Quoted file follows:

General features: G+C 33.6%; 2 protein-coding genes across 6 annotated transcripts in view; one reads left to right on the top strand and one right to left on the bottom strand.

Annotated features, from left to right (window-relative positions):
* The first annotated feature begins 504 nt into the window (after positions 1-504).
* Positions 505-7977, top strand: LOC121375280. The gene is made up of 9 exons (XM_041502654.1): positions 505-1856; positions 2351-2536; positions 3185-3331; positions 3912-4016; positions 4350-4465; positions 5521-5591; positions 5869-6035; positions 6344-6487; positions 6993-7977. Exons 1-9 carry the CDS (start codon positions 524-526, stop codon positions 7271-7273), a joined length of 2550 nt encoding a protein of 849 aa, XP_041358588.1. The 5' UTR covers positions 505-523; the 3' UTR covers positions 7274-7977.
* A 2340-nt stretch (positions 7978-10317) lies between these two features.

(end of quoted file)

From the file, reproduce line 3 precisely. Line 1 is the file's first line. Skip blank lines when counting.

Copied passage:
* The first annotated feature begins 504 nt into the window (after positions 1-504).